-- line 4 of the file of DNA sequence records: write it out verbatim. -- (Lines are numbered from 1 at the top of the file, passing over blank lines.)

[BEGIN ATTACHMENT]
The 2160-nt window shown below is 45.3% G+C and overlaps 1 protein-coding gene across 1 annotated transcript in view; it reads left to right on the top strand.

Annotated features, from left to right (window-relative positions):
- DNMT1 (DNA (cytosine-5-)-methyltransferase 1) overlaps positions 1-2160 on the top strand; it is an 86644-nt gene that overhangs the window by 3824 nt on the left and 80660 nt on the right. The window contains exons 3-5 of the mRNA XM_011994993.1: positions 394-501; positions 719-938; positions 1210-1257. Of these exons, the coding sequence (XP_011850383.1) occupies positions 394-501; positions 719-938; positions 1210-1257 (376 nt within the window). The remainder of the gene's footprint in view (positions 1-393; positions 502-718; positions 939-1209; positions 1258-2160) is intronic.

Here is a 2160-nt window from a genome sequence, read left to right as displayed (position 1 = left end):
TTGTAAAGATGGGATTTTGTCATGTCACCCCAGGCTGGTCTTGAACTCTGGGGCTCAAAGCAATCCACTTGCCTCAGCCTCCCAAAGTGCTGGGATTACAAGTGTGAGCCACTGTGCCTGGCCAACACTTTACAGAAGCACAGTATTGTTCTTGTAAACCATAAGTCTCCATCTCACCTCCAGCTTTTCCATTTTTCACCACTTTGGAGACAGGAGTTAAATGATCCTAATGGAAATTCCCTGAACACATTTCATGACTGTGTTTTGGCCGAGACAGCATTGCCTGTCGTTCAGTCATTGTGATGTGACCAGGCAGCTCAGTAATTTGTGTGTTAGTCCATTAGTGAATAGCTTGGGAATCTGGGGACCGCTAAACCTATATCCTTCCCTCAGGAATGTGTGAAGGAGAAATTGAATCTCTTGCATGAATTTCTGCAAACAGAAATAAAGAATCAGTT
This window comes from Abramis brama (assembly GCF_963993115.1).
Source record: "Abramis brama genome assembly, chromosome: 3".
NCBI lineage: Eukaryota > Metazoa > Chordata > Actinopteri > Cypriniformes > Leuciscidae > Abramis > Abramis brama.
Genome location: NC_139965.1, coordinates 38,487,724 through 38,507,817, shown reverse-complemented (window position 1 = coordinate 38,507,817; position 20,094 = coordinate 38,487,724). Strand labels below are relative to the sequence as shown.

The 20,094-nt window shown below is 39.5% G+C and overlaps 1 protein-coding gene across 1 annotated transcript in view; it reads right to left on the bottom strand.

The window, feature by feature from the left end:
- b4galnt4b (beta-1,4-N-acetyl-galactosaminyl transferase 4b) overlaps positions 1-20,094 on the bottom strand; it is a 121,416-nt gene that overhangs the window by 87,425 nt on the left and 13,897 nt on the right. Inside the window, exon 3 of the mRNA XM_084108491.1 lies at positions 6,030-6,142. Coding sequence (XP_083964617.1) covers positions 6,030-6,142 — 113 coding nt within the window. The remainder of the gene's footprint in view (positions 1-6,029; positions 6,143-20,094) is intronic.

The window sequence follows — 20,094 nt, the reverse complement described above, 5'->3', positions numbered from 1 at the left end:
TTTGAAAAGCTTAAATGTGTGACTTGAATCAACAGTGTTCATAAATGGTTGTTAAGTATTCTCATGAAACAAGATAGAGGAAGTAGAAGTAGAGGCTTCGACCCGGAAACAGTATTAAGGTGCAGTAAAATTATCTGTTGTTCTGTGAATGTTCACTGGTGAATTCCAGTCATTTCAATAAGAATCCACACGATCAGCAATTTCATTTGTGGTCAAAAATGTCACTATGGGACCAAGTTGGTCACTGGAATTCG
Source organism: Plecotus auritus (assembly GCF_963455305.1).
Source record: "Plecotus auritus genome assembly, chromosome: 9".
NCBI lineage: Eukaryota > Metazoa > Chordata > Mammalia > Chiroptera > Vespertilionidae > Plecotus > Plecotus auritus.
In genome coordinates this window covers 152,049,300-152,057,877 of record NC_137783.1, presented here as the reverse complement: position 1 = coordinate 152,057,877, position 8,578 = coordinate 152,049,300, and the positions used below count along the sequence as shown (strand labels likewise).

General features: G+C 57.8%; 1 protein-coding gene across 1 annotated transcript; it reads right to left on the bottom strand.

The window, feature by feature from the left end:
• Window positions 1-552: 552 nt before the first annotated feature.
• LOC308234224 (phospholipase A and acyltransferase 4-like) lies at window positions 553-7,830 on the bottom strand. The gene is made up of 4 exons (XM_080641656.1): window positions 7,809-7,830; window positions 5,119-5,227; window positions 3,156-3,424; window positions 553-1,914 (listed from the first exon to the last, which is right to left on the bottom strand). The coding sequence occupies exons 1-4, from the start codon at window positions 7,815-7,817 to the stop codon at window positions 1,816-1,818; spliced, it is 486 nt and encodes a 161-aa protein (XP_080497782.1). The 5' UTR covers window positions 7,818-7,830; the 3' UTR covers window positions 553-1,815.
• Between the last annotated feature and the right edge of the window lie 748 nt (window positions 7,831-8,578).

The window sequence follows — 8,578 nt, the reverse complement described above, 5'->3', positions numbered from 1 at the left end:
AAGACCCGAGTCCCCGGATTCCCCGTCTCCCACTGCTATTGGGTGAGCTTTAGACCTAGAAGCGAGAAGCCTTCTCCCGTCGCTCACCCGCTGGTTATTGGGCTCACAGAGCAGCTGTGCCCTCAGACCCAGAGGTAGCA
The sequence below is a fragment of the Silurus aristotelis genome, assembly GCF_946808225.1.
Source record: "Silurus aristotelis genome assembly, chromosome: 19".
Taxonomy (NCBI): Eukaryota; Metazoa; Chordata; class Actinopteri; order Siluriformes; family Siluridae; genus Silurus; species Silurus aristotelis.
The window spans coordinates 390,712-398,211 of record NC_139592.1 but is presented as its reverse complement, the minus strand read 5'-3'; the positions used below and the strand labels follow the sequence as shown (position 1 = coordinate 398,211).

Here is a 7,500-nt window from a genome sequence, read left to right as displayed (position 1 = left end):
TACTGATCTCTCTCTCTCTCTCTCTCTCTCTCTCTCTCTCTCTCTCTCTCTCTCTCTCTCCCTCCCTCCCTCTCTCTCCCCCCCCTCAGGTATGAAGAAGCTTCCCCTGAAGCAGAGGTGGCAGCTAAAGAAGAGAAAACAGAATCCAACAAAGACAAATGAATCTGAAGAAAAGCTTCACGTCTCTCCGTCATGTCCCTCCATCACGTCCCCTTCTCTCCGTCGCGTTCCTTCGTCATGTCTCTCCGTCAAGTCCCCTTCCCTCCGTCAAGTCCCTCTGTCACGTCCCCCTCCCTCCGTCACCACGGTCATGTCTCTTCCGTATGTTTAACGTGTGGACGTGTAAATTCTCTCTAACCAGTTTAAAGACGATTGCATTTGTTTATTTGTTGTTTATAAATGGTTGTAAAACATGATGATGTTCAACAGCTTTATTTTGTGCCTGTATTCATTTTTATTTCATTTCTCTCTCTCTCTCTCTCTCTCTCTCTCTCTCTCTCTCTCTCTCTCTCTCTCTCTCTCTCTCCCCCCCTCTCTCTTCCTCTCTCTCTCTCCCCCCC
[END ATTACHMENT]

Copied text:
Here is a 2160-nt window from a genome sequence, read left to right as displayed (position 1 = left end):